Mitt Romney Ballooned his IRA to $100 Million
The following was written by guest blogger John Hyre.
Mitt Romney grew his IRA to $100 million. He did it tax-free and legally.
How did he do it? He did not release all of the details, but we have some clues. Remember, Romney was in the business of buying companies for next to nothing, turning them around and selling them.
Or he and his partners would look for companies that were not worth much as companies – but had assets, that if sold separately to the right people, had lots of value.
He made a fortune by buying companies, and then either turning them around or splitting them up and selling the assets. Bottom line, they bought companies for very little and sold them or their assets for quite a lot.
Furthermore, this business was run through a partnership. That’s important because there is an obscure little tax rule that says that an interest in future partnership profits (which in the tax world would include most LLCs) is worth zero (or close to zero) on day one.
How Could It Work? An IRA Example
So let’s do the math. The interests in the future profits of a partnership could be worth, say $1 per share. Let’s say the partnership had 100,000 shares.
An IRA with a mere $10,000 in it could buy 10 percent of the future profits in the partnership. Given how good Romney and his people were at finding or making deals, the value of 10 percent of the partnership’s profits could be worth millions after a few years. That could be how he did it.
The IRA bought an interest in future profits for very little – and the future profits were worth quite a lot.
While that particular technique may (or may not) work for smaller investors who are not quite as well connected as Romney, similar strategies exist. For example, I know of a guy who managed to accumulate over 50 free and clear rentals into his Roth IRA.
Think about that. He is now over 60 years of age. That means that the rent from those free and clear rentals is all tax-free to him. So how did he do it on only $5,000 per year in contributions?
Careful and creative use of leverage. He often did not touch the money he put into the Roth IRA. That was held back as a reserve. Rather, he borrowed 100 percent on each property and then quickly paid them down.
Some factors Romney very carefully managed:
- The debt could not be from a “disqualified party.” Who or what is a “disqualified party” is a complex area of the law.
- The debt had to be “non-recourse,” meaning that the creditor’s only recourse in the event of default would be to seize the property. They could not go after the Roth or the Roth account owner.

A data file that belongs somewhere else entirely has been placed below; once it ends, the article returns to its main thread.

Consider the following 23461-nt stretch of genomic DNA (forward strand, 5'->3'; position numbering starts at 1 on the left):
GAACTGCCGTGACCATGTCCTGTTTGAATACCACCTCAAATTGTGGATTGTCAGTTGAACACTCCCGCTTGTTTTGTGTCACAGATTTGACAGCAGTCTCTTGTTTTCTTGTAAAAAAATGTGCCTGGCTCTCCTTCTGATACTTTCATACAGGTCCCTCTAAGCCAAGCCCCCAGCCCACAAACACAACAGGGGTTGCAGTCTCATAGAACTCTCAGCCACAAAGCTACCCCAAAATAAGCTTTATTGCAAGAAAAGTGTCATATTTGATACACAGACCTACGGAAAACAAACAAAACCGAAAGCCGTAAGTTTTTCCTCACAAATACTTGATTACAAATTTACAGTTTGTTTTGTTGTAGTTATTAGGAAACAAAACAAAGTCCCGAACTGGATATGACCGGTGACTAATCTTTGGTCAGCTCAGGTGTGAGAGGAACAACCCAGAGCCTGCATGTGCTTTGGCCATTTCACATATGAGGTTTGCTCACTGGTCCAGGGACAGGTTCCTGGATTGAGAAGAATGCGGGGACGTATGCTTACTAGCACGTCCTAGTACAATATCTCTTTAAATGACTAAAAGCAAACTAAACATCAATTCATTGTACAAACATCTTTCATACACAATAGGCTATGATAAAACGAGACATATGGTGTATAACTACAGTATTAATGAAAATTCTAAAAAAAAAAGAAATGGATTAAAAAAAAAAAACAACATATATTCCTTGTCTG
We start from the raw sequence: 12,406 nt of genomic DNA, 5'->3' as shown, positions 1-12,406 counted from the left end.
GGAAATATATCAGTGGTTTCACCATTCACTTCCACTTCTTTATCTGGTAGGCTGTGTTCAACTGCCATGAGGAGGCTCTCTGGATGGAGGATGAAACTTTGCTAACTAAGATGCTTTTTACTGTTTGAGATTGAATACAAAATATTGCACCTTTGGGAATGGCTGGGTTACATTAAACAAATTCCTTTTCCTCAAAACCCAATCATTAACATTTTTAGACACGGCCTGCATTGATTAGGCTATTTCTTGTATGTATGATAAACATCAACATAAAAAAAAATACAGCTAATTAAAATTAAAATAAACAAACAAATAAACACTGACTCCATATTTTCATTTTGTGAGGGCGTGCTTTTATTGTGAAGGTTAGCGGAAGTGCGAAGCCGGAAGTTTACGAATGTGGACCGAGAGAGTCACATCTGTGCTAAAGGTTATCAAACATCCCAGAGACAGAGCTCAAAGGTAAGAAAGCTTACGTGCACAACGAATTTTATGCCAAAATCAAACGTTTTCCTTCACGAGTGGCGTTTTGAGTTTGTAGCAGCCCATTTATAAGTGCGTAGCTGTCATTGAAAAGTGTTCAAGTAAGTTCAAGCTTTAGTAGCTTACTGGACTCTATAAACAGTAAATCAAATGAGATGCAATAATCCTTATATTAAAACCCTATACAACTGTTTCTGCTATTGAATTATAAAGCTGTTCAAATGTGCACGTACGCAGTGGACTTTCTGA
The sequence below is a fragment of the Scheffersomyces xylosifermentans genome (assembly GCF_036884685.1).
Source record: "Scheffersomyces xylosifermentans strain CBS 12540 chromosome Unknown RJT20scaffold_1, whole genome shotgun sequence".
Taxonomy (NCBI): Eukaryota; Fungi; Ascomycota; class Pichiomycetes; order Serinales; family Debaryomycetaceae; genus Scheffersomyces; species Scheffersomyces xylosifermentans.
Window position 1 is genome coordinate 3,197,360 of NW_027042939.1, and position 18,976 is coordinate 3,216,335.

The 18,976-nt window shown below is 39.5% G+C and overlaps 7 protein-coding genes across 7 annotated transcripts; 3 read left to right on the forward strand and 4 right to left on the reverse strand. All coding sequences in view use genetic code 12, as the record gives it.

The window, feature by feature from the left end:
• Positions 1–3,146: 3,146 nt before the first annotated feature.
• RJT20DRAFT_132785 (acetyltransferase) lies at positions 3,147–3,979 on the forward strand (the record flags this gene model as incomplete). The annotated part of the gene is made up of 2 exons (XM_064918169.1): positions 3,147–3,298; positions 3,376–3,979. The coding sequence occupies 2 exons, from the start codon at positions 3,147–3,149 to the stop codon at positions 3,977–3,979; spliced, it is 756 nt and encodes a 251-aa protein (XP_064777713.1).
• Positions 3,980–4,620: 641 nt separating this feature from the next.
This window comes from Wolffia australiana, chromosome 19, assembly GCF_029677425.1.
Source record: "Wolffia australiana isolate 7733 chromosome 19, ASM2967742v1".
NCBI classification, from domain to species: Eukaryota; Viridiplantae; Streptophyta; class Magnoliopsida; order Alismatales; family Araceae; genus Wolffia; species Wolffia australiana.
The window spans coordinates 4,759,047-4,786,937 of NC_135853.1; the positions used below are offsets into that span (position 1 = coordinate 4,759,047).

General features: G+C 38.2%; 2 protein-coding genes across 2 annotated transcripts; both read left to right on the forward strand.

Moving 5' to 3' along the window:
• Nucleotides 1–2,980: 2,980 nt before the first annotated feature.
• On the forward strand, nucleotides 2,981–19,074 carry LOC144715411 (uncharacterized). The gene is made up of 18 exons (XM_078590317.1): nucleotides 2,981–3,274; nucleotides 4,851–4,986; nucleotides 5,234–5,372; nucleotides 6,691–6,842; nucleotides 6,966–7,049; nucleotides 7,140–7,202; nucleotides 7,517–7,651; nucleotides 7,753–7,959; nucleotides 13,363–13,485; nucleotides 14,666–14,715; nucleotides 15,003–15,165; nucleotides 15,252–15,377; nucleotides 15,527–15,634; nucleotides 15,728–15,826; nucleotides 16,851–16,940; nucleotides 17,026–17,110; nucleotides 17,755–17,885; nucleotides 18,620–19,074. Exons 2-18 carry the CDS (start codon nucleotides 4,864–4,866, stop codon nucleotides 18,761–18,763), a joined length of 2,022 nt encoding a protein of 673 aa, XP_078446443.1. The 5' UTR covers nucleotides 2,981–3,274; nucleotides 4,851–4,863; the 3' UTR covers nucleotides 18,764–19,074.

- He did pay some tax on the first few years of rental income. That tax is called UBIT, and there are ways to minimize it.
- The properties had to be managed by an outside manager.
- He needed to have an LLC specially created with a customized operating agreement.
So it wasn’t simple. There were lots of moving parts. But the reward was huge: 50+ free and clear rentals producing tax-free income.
Saving for More than Retirement: Beyond the Roth IRA
This legal technique could also be used in a Coverdell Education Savings Account to pay for kids’ K-12 private school + university education. The same technique could also be used in a Health Savings Account to pay for healthcare for the rest of one’s life.
Other techniques exist, I have simply provided you with two examples.
But Romney did not get results by sitting on his hands. Nor did the investor I described above get his results by avoiding action. Act now – before Congress changes its collective mind.
John Hyre is a tax attorney, accountant and investor. His tax practice is based in Columbus, Ohio, but most of his clients are from states or countries outside of Ohio. He has been practicing for twenty years in the area of tax law, with a focus on the taxation of real estate, small businesses and self-directed IRAs/401(k)s. John frequently speaks nationally on taxation and has successfully represented clients in IRS audits and in Tax Court. John is accepting clients from all over the US (and overseas) for tax planning consultations and representation in IRS audits or in Tax Court.
Yes, partnering your self-directed IRA or other retirement account with another funding source is possible. You can partner your IRA with your non-IRA money, your other retirement accounts, your spouse’s IRA, other people’s IRAs, another investor’s non-IRA money and your children/grandchildren’s CESAs, to name a few options.
John Hyre is not affiliated with Equity Trust Company or its affiliates. The information provided in this article is for educational purposes only and should not be construed as tax, legal, or investment advice. Whenever making an investment decision, please consult with legal, tax, and financial professionals.
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